The invention is disclosed herein as applied to a portable electric hair dryer, however, it should be understood that the teachings are applicable to almost any type of portable electric appliance including massagers, curling wands, radios, lamps and portable electric tools which are interconnected to a power outlet by a cord and which might conceivably be hazardous from an electrical standpoint in the event that they were immersed in water.

Referring to FIG. 1, there is shown a schematic diagram of a hair dryer 12 which is interconnected to a plug-in module 14 by means of a three wire cord 16. The module 14 comprises a housing 14a made of a suitable plastic molded material and a pair of terminal pins 14b and 14c which are insertable into a conventional household electric outlet or receptacle. The module 14a would be about the same size and shape as the transformer adaptors which are conventionally used in recharging circuits for the batteries in portable calculators and the like.

Considering the hair dryer 12, it includes a housing 18 which is formed with air inlet openings 18a and air discharge openings 18b. In order to circulate and heat air within the housing 18, there is provided an electric motor 20 which drives a fan 22 producing air which flows across an exposed resistance heating element 24. In order to control the energization of the motor 20 and the heating element 24, there is typically provided an on/off switch 25 connected in series with one of the power leads 16a or 16b extending into the housing 18.

The heating element 24 typically takes the form of exposed coils of resistance wire which heat up when connected to a suitable power source. The coils of resistance wire are supported on electrically insulating members.

In the instant invention, the heater 24 is surrounded by a generally cylindrical tubular member 26 which is spaced from and electrically isolated from the heating element 24 and is substantially coextensive therewith. Within the housing 18 there is provided an uninsulated conductor wire 28 which is secured to the shield or sensing member 26 and extends lengthwise through the housing 18 into the handle to a connector 30 which is adjacent the end of the hair dryer where the cord 16 exits from the handle. A conductor 16c extends from the connector 30 within housing 18 to the module 14. It should be understood that the sensing member 26 may take many different forms from a simple exposed terminal or bare wire (as wire 28 described above) to the tubular member shown herein in connection with the embodiment of FIG. 2.

The circuit contained within the module 14 is shown schematically in FIG. 2 with the conductors 16a, 16b and 16c shown entering from the right side thereof. The terminal pins 14b and 14c are shown extending from the left side of the dotted line illustration of the housing 14a of the module 14. Connected between the terminal pin 14b and the lead 16a are an input terminal 32, a fuse 34, and an output terminal 36. As so connected, the fuse 34 is in series with the side of the line including the terminal pin 14b and the line 16a. Similarly, the other side of the line includes terminal pin 14c, an input terminal 38, a fuse 40 and an output terminal 42. In the disclosed embodiment, the fuses 34 and 40 were in the form of lengths of #30 gauge copper wire having a length of seven tenths of an inch.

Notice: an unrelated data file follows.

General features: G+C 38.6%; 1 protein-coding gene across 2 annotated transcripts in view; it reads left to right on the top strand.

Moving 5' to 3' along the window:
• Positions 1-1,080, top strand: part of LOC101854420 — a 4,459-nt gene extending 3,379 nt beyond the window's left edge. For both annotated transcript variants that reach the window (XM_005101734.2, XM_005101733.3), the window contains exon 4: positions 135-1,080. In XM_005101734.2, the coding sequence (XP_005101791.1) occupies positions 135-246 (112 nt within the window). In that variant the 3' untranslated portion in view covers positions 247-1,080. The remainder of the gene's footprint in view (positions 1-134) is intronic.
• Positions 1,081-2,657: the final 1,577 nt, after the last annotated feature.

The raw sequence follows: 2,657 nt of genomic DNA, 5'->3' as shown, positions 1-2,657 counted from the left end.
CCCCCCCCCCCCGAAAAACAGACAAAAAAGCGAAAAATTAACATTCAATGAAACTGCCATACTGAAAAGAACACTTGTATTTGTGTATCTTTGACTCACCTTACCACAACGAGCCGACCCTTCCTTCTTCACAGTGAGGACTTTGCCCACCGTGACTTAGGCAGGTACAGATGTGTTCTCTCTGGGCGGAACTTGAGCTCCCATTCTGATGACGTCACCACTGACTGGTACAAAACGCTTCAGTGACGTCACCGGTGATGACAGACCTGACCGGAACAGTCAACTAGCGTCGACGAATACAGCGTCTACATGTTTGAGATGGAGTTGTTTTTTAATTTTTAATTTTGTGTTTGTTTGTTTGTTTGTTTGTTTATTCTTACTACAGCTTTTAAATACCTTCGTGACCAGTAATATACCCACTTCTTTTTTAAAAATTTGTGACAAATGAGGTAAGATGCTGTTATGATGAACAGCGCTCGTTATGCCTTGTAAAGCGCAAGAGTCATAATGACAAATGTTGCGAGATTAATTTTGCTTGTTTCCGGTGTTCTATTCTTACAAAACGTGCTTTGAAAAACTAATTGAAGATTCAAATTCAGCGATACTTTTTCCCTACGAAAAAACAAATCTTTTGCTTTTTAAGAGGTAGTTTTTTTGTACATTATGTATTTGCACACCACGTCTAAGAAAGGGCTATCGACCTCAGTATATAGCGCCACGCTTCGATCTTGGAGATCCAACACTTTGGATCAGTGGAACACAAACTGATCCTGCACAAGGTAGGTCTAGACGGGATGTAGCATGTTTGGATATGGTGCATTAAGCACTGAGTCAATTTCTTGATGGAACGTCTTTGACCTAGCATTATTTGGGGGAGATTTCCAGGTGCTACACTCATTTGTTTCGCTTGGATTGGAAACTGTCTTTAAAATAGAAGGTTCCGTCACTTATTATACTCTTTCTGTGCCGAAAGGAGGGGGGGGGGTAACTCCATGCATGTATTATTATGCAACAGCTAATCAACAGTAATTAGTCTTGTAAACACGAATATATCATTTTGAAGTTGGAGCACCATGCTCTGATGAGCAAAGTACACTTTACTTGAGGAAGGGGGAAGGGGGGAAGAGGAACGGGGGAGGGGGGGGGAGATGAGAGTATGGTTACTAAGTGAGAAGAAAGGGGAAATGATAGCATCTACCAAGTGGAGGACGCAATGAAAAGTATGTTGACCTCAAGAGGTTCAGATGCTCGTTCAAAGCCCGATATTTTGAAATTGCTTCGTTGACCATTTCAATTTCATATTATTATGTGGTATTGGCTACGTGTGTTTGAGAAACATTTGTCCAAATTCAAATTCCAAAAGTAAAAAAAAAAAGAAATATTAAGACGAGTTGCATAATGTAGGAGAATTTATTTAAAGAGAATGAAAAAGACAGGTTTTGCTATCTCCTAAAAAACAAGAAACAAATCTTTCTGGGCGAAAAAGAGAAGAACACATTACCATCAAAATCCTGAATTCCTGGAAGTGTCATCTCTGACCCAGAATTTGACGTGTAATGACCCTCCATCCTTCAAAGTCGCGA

In order to establish the sensing member or shield 26 at a potential less than the line voltage which, in the described embodiment, is 120 volts, there is provided a voltage divider 44 which includes a pair of serially connected 1 megohm resistances 46 and 48 connected between the output terminals 36 and 42. The divider 44 has a central or sensor terminal 50 at the interconnection of the resistances 46 and 48. With these equal resistances, the voltage at the sensor terminal 50 will be approximately 60 volts and the conductor 16c interconnects the terminal 50 with the sensor member or shield 26 to establish it at that 60 volt potential.

For the purpose of sensing any variation in the voltage of the sensing member which might be caused by a short or leakage current flowing from the heater 24 or other exposed electrical connections to the sensing member 26, there are provided two voltage sensing means which, in the embodiment of FIG. 2, comprise gas triodes 52 and 54. Each of these gas tubes 52 and 54 is provided with suitable connections to provide a low impedance path between one of the input terminals and the output terminal on the other side of the line. As will be explained in greater detail below, this arrangement permits the protective circuit of the instant invention to separately blow each of the fuses 34 and 40 whether or not the other one is still intact.

The circuit associated with the gas triode 54 includes lead 56 connecting one of the outer electrodes to the output terminal 42 and a lead 58 interconnecting the other outside terminal through a current limiting resistor 60 to the terminal 32. A center electrode 54c is connected to central terminal 50 through a 1,000 ohm resistance 62. The gas triode 54 is designed to break down and conduct between any pair of adjacent electrodes either 54a and 54c or 54b and 54c in the event the voltage across the electrodes exceeds 90 to 100 volts. When there is leakage current flowing between the sensor plate 26 and the heater 24, there will be an initial low current conduction and then an arc conduction or breakdown between two of these electrodes which will then cause a breakdown between the other two resulting in a low impedance path between the input terminal 32 and the output terminal 42 at which time the fuse 40 will blow.